The Lady Anne
Edwin Austin Abbey -- American illustrator/ painter
The Butler Institute of American Art 
Oil on canvas
121.92 x 60.96 cm (48 x 24 in)
Museum purchase, 925-0-101 
jpg: Butler Institute of American Art

 From: The Butler Institute of American Art 

The Lady Anne was painted in 1899, several years after the major painting, Richard, Duke of Gloucester and the Lady Anne was exhibited at the Royal Academy. The Lady Anne cannot, therefore, be called a study for the larger painting, but might more aptly be termed an "afterthought," or a kind of remarque. Looking at this painting from the vantage point of today, one would not guess at the historical or narrative content, and so we must assume that Abbey's motivation in making the painting was more an abstract interest in composition, and in that sense The Lady Anne is closer than most of his other work to fine art than illustration. The romantic pose is typical of Abbey's work, but the dramatic contrast of light and dark are somewhat unusual. The sinuous line made by the figure, with the hands as an important focus, reminds us of Sargent's portrait compositions. The painting lacks the obsessive historic detail for which Abbey was renowned in his day, but now this very lack of interference from details makes this a more accessible and attractive example of his work.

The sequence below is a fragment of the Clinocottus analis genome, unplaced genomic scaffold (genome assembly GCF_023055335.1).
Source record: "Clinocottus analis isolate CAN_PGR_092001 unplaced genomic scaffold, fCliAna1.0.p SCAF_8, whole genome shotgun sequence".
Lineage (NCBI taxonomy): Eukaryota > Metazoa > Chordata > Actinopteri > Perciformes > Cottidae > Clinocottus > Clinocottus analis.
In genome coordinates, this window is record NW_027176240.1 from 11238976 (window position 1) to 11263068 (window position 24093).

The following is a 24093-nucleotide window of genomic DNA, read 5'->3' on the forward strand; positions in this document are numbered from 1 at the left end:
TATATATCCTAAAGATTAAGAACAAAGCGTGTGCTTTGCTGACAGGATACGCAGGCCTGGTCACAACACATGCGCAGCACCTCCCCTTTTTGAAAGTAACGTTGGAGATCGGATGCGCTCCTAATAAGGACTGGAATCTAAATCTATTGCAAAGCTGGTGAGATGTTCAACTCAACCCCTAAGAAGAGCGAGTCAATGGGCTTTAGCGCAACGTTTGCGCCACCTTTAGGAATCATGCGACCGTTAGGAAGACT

Created 10/14/2003